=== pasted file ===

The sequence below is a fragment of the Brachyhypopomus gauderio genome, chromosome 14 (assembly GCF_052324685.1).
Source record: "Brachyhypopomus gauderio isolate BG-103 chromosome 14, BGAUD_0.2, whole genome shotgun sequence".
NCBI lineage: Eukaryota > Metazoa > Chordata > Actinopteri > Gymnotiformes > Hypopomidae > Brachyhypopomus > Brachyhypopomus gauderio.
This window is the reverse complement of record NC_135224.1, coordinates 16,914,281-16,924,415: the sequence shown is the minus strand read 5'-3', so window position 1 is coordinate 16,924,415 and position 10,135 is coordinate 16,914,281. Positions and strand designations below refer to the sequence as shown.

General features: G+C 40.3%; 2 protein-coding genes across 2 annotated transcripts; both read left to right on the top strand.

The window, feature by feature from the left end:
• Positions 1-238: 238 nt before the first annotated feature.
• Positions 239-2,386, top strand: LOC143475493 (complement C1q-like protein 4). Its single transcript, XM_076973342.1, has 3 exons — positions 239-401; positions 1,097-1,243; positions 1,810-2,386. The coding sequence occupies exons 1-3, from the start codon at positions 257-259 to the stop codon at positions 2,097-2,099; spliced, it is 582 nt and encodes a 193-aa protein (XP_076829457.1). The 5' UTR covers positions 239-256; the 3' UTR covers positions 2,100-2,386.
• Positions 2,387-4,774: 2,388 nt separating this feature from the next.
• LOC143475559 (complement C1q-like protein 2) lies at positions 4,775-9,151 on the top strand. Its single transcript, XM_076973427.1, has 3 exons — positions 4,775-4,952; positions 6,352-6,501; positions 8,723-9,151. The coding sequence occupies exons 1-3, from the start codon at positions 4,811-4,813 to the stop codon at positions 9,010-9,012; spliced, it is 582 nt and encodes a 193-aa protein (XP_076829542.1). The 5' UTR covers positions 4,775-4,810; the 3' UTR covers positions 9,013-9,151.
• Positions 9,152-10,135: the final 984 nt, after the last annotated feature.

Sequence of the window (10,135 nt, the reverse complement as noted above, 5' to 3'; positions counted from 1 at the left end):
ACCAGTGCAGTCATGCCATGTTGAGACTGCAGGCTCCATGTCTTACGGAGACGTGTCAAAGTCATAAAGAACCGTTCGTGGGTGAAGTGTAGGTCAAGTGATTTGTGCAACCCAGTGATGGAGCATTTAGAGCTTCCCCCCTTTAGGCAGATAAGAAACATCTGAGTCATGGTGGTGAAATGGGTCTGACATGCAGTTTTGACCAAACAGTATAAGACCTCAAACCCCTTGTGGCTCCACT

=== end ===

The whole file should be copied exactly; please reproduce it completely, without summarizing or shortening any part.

The sequence below is a fragment of the Brachyhypopomus gauderio genome, chromosome 14 (assembly GCF_052324685.1).
Source record: "Brachyhypopomus gauderio isolate BG-103 chromosome 14, BGAUD_0.2, whole genome shotgun sequence".
NCBI lineage: Eukaryota > Metazoa > Chordata > Actinopteri > Gymnotiformes > Hypopomidae > Brachyhypopomus > Brachyhypopomus gauderio.
This window is the reverse complement of record NC_135224.1, coordinates 16,914,281-16,924,415: the sequence shown is the minus strand read 5'-3', so window position 1 is coordinate 16,924,415 and position 10,135 is coordinate 16,914,281. Positions and strand designations below refer to the sequence as shown.

General features: G+C 40.3%; 2 protein-coding genes across 2 annotated transcripts; both read left to right on the top strand.

The window, feature by feature from the left end:
• Positions 1-238: 238 nt before the first annotated feature.
• Positions 239-2,386, top strand: LOC143475493 (complement C1q-like protein 4). Its single transcript, XM_076973342.1, has 3 exons — positions 239-401; positions 1,097-1,243; positions 1,810-2,386. The coding sequence occupies exons 1-3, from the start codon at positions 257-259 to the stop codon at positions 2,097-2,099; spliced, it is 582 nt and encodes a 193-aa protein (XP_076829457.1). The 5' UTR covers positions 239-256; the 3' UTR covers positions 2,100-2,386.
• Positions 2,387-4,774: 2,388 nt separating this feature from the next.
• LOC143475559 (complement C1q-like protein 2) lies at positions 4,775-9,151 on the top strand. Its single transcript, XM_076973427.1, has 3 exons — positions 4,775-4,952; positions 6,352-6,501; positions 8,723-9,151. The coding sequence occupies exons 1-3, from the start codon at positions 4,811-4,813 to the stop codon at positions 9,010-9,012; spliced, it is 582 nt and encodes a 193-aa protein (XP_076829542.1). The 5' UTR covers positions 4,775-4,810; the 3' UTR covers positions 9,013-9,151.
• Positions 9,152-10,135: the final 984 nt, after the last annotated feature.

Sequence of the window (10,135 nt, the reverse complement as noted above, 5' to 3'; positions counted from 1 at the left end):
ACCAGTGCAGTCATGCCATGTTGAGACTGCAGGCTCCATGTCTTACGGAGACGTGTCAAAGTCATAAAGAACCGTTCGTGGGTGAAGTGTAGGTCAAGTGATTTGTGCAACCCAGTGATGGAGCATTTAGAGCTTCCCCCCTTTAGGCAGATAAGAAACATCTGAGTCATGGTGGTGAAATGGGTCTGACATGCAGTTTTGACCAAACAGTATAAGACCTCAAACCCCTTGTGGCTCCACT